Earlier this week, one of my credit cards came up for renewal, meaning I was hit with a substantial annual fee. I did the math for myself to figure out whether the card was worth keeping, and figured I’d share my analysis and thought process in deciding to keep the card.
While many cards come with waived annual fees the first year (along with big welcome bonuses), it’s after the first year that it becomes harder to decide between keeping a card and canceling it. I’d say in general you’re best off keeping at least two cards long-term, with the following considerations:
- At least one card not issued by American Express (since they’re not accepted everywhere)
- At least one card with no foreign transaction fees (given that they can add up quickly when traveling abroad)
- Cards that maximize category bonuses, including gas, groceries, dining, travel, etc.
The obvious thing preventing people from keeping a dozen cards for a long time is the annual fee that most “valuable” cards have. But in many ways keeping a card beyond the first year can be an investment in your credit score, ensuring you’ll be able to take advantage of great welcome bonuses in the future. I say this because the length of your average account as well as your credit utilization make up about 45% of your credit score, which could be the difference between being approved for the next welcome bonus and being denied.
Furthermore, some cards have annual benefits that more than outweigh the annual fee. For example:
- The The World Of Hyatt Credit Card offers one free night every year after your cardmember anniversary at any Category 1-4 Hyatt hotel
- The IHG® Rewards Club Premier Credit Card offers one free night at any IHG hotel annually
- The Marriott Rewards® Premier Credit Card offers one free night at a category 1-5 hotels plus 15 nights towards elite status annually
- The Alaska Airlines Visa offers a $99 companion certificate annually
- The Marriott Bonvoy American Express Card offers fifteen towards elite status annually
But I think the key for many is to find a card with a low annual fee that maximizes your bonuses in a category that you spend a considerable amount in annually. Then, while it’s probably common sense to most of you, be sure that the additional points earned outweigh the annual fee.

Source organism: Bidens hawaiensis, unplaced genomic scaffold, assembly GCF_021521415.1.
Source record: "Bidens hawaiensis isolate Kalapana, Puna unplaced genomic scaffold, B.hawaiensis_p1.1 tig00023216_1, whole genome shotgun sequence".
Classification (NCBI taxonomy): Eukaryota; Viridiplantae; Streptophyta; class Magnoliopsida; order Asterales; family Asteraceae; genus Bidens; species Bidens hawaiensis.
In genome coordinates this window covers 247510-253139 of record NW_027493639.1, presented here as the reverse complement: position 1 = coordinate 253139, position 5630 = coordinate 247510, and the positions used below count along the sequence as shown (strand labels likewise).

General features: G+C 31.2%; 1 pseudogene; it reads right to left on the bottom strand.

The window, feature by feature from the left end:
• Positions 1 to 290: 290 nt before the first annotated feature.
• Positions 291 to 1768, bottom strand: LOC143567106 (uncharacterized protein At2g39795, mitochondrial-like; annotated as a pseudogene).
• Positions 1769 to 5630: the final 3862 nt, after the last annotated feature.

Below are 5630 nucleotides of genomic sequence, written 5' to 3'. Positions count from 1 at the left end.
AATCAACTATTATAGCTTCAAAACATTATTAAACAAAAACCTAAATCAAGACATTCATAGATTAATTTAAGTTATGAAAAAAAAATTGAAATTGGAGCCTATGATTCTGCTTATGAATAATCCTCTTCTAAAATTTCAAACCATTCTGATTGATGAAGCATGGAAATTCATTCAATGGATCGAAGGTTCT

If you’re an “average” credit card spender and also welcome for at least a handful of credit cards per year to maximize welcome bonuses, chances are that you’re usually working towards meeting the minimum spend on a new credit card. If that’s the case, you won’t get a lot of value out of the Premier Rewards Gold card beyond the first year, for example, despite the fact that if offers triple points on airfare and double points on gas and groceries.
For me, I spent about $30,000 on airfare on the card last year (lots of it was for clients, family, and friends), earning me 90,000 Membership Rewards points. The next best card to put that on would have been the Chase Sapphire Preferred, which earns two points per dollar, for a total of 60,000 Ultimate Rewards points. I value Membership Rewards points at a minimum of 1.5 cents each (that’s a conservative valuation), so that $175 annual fee basically “cost” me ~12,000 points. Even with that factored in I earned 78,000 Membership Rewards points, which is still a better value than I would have gotten through any other card. That doesn’t even factor in that the card earns double points on US restaurants, US gas stations and at US supermarkets, making it the card I put all my spend in those categories towards.
So there’s no “one size fits all” for which credit cards are best to keep past the first year. Some cards are worth keeping for the annual benefits, even if you don’t intend to spend a dime on the credit card (as outlined above). Other cards, however, are worth keeping because the points bonuses earn exceed the annual fee.
For the average consumer, I’d say the two cards that strike the best balance between a reasonable annual fee and great bonuses would be the Chase Sapphire Preferred® Card ($95 annual fee) and Marriott Bonvoy American Express Card ($95 annual fee (Rates & Fees)).
Between the two cards you have my above three requirements satisfied (no foreign transaction fees, one card not issued by American Express, and category bonuses). The Chase Sapphire Preferred card gets you double points on dining and travel, while the Starwood American Express essentially earns you 1.25 airline miles per dollar spent (since you get a 15,000 point bonus for every 60,000 points transferred).
Furthermore, between the two cards you have just about all the major airlines and hotels imaginable covered, with the exception of Hilton. Chase Sapphire Preferred points can best be transferred to United, Hyatt, Marriott, and IHG, while SPG points can be used for SPG stays as well as transfers to American, Delta, and US Airways, just to name a few.
Which cards do you have that you consider to be “keepers?”
The following links will direct you to the rates and fees for mentioned American Express Cards. These include: Starwood Preferred Guest® Credit Card from American Express (Rates & Fees).